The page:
Intended for healthcare professionals

Primary Care

Gastro-oesophageal reflux disease

BMJ 2002; 325 doi: https://doi.org/10.1136/bmj.325.7370.945 (Published 26 October 2002) Cite this as: BMJ 2002;325:945
  1. Janusz Jankowski, professor (j.jankowski@le.ac.uk)a,
  2. Roger Jones, Wolfson professor of general practiceb,
  3. Brendan Delaney, reader in primary care and general practicec,
  4. John Dent,, professor of gastroenterologyd
  1. aDigestive Diseases Centre and Epithelial Office, Departments of Medicine and Oncology, Leicester Royal Infirmary, Leicester LE1 5WW,
  2. bGuy's, King's, and St Thomas's School of Medicine, King's College, London,
  3. cUniversity of Birmingham, Birmingham,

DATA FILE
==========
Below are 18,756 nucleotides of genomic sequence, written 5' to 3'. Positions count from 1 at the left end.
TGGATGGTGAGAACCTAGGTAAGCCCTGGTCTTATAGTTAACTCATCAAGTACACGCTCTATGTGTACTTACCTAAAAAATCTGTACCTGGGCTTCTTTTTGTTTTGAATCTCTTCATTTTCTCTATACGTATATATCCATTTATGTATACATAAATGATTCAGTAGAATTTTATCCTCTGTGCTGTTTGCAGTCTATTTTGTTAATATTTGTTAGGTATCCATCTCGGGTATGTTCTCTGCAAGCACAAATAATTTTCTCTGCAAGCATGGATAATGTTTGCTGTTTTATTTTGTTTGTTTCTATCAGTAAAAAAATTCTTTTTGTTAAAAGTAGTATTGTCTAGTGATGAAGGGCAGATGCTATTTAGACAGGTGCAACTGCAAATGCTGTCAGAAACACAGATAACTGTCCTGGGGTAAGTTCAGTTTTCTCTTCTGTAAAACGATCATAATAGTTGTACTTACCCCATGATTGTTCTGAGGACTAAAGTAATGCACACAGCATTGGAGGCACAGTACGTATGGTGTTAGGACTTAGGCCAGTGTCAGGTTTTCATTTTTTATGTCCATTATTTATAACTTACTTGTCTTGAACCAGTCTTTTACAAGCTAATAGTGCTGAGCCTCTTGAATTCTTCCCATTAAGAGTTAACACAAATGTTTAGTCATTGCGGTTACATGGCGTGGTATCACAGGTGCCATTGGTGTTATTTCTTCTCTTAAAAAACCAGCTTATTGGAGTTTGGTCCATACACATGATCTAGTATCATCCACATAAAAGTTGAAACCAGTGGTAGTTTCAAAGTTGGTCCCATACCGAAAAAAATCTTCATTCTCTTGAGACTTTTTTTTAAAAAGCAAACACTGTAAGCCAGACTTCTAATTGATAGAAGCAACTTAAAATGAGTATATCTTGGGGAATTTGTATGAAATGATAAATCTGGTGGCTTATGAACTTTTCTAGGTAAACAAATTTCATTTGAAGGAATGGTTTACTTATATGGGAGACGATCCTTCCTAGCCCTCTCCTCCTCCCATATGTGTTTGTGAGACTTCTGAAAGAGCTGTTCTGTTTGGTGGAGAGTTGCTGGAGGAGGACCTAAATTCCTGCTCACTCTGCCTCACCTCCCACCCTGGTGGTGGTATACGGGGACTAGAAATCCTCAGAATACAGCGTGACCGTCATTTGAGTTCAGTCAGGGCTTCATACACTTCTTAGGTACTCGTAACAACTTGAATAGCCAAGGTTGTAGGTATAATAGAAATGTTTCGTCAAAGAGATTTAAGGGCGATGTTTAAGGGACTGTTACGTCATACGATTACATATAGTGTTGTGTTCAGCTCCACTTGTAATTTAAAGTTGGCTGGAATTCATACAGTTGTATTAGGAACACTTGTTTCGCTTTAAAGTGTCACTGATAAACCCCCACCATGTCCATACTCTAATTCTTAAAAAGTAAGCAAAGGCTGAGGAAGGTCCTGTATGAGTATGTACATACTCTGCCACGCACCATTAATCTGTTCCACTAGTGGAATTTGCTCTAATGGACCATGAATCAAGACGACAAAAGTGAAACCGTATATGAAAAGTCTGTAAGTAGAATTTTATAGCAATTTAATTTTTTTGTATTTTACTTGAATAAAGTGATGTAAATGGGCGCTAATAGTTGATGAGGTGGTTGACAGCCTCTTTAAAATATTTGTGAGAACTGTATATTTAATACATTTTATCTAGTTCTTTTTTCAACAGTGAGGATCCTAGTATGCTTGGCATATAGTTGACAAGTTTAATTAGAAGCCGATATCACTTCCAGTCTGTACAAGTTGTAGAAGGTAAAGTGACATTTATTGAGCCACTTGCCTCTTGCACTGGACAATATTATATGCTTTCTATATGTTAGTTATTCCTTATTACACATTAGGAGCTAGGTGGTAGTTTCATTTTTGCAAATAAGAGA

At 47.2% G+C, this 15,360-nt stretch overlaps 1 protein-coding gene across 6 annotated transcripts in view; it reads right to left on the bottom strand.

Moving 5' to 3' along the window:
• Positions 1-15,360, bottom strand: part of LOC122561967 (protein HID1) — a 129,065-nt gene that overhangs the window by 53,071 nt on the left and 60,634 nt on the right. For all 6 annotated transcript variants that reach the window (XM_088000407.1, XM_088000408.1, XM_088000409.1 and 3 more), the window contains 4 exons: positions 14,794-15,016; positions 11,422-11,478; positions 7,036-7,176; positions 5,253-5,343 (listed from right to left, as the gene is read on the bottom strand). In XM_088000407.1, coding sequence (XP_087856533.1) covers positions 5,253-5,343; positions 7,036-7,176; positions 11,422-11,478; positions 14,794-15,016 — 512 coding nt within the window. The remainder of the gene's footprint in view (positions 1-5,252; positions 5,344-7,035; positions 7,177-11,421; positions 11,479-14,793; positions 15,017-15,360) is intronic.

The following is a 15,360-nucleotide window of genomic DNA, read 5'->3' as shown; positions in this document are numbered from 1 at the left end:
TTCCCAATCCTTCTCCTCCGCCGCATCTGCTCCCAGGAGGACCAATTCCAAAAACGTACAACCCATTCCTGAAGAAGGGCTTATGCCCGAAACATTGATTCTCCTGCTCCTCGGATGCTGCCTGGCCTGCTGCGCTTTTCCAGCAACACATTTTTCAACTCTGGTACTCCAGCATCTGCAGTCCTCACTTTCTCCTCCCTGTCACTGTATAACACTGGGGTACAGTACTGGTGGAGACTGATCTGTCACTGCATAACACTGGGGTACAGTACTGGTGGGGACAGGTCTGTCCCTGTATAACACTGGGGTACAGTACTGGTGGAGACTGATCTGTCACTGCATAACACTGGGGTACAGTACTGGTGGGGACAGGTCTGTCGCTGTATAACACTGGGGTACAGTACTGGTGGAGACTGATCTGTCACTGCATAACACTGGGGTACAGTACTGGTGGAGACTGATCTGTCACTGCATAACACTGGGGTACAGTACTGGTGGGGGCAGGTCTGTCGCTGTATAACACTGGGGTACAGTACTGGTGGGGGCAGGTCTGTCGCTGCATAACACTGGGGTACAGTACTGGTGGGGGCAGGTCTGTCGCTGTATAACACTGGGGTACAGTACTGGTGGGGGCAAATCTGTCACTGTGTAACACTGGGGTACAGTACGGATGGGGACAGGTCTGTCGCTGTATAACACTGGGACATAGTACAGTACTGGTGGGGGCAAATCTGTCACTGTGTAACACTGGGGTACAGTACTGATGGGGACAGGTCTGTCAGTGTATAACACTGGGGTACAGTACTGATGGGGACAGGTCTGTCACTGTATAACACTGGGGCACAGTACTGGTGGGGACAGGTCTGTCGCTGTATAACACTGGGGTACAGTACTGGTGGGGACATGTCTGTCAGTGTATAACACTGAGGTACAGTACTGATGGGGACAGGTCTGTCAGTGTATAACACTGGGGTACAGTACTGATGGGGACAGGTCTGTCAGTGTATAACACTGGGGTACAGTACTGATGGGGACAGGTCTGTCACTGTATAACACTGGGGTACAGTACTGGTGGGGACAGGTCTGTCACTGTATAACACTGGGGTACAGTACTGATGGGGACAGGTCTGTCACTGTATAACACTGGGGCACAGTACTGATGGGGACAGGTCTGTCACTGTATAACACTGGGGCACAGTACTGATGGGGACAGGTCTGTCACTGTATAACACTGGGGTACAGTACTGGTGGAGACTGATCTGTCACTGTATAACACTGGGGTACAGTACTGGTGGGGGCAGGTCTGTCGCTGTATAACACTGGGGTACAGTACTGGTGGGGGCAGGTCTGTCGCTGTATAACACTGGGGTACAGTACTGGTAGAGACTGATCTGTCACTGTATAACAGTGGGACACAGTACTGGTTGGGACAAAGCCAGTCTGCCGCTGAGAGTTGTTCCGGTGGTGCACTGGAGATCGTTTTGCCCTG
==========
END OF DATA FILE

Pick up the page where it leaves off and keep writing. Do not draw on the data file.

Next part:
4. dRoyal Adelaide Hospital, Adelaide, Australia
  1. Correspondence to: J Jankowski

    This is part of a series of occasional articles on common problems in primary care

    A 45 year old man complains of heartburn (retrosternal burning) and regurgitation, usually after food but also at night, for six months. Symptoms are particularly bad after a heavy, fatty meal. Physical straining, bending, stooping, or lying flat also worsen the symptoms.

    What issues you should cover

    • Heartburn is common (7% of adults have daily and 35% monthly symptoms) and is chronic and relapsing but usually benign. Consider why the patient has consulted; many are worried about heart disease or cancer.

    • In two thirds of patients, heartburn does not progress. Those with longstanding disease (>5 years), however, may develop more severe symptoms as a result of secondary strictures or ulcers.

    • In patients not receiving treatment, severity of heartburn does not predict the presence, absence, or severity of oesophagitis. More specific symptoms for reflux are postural symptoms, a rising from lower to upper …

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